Brenda Suarez Legorreta
English CP /"Gifts to Boo Radley"
March 13 2014
At the end of the novel of Haper Lee's novel To Kill a Mockingbird, many things unravel. An adult Scout says, "Neighbors bring food with death and flowers with sickness and little things in between. Boo was our neighbor. He gave us two soap dolls, a broken watch and chain, a pair of good-luck pennies, and our lives. But neighbors give in return. We never put back into that tree what we took out of it: we have given him nothing, and it made me sad". Scout is wrong. Scout, Jem, and Dill gave Boo Radley various gifts as well he gave them. Throughout the novel, Scout gave Boo friendship, a connection to the outside world, and privacy. Although the gifts may not have been material, they are very meaningful to Boo.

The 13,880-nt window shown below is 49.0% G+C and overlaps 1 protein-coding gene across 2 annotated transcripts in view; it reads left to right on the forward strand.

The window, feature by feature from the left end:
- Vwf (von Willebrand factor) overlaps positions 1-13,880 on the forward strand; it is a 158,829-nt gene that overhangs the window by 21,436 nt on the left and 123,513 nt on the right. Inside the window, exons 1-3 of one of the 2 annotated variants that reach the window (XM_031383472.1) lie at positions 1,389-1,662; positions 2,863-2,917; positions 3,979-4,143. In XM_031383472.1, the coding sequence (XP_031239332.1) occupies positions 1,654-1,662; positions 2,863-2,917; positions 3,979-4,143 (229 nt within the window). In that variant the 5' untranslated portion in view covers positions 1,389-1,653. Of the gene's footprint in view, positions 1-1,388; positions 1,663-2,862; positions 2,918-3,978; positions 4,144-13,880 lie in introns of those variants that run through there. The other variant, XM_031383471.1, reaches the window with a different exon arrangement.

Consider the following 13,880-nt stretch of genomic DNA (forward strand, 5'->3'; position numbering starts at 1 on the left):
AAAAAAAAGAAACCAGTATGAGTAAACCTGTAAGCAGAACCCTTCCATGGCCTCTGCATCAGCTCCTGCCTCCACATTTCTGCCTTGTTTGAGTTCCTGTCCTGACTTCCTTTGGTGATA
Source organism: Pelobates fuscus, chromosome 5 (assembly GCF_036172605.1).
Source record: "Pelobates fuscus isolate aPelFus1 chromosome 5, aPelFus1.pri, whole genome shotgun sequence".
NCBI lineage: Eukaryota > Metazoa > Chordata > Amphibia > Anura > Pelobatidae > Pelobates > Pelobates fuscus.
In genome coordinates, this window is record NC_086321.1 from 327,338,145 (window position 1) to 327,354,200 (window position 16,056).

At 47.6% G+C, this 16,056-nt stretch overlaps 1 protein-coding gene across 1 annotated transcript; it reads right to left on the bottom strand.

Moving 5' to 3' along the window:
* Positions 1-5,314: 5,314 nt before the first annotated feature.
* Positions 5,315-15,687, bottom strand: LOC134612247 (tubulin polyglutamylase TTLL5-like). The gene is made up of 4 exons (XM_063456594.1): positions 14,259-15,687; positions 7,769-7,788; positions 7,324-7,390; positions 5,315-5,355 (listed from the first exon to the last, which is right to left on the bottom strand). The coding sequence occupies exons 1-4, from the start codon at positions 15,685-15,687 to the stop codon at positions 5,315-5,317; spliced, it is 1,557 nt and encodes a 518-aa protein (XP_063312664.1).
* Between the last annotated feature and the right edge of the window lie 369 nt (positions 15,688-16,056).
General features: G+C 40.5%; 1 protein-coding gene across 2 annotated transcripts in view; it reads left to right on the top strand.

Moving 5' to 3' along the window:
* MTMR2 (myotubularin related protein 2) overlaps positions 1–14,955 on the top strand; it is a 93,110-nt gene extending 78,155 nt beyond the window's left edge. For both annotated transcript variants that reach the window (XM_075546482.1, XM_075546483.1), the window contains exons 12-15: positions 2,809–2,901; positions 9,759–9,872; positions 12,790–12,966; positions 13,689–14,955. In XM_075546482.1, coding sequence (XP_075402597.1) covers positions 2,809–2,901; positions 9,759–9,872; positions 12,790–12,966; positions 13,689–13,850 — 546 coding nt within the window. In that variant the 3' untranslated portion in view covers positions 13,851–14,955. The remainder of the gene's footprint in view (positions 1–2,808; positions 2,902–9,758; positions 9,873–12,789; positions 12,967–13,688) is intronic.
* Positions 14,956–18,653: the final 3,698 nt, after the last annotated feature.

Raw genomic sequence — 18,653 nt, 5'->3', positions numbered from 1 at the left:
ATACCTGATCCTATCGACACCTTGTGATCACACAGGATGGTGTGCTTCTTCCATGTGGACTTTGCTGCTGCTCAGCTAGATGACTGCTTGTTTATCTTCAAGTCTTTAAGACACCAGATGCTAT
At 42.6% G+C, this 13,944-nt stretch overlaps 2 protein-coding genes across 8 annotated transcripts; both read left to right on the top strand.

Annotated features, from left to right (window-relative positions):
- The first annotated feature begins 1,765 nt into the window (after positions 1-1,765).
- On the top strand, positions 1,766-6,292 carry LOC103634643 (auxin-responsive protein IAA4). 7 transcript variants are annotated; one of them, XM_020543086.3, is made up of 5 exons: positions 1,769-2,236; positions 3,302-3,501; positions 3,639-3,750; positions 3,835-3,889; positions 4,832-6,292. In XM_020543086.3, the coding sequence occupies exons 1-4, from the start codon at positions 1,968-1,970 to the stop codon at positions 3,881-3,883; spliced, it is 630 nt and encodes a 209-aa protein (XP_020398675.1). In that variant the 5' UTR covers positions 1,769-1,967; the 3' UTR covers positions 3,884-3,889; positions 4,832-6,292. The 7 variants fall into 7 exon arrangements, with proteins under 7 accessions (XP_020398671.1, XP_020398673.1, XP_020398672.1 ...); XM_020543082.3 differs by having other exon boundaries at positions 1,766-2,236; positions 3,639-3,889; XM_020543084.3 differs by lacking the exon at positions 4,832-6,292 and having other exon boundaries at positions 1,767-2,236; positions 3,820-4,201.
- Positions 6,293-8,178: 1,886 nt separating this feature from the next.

Nobody can deny that Scout and Boo Radley had a special bond. Scout and Boo had secret friendship. Neither of them may have realized how much they cared for each other, but the readers they knew. Boo Radley was a huge part in scouts childhood. In this hidden friendship, Boo had given scout material, and a slight interaction with her. Scout, she gave Boo the opportunity for Maycomb to not see him as the monster they think he is. She wanted to interact with him in more than the childish ways Jem and Dill and various other children were intending. She didn't just want to go and touch the Radley house, and at the time she didn't know she actually wanted to see more of Boo Radley, she wanted to befriend him not just be the cause of him bursting out of the front door in an annoyed tone for a 10 second glance. She also gave him the experience of watching her and Jem grow up from his own front porch. The chance to see a six year old girl and two ten year old boys fascinated about his existence, reenacting his personal life, and as they slowly matured into adulthood. These gifts may have seemed like nothing to Scout but to a man who spent his life hiding they were his...
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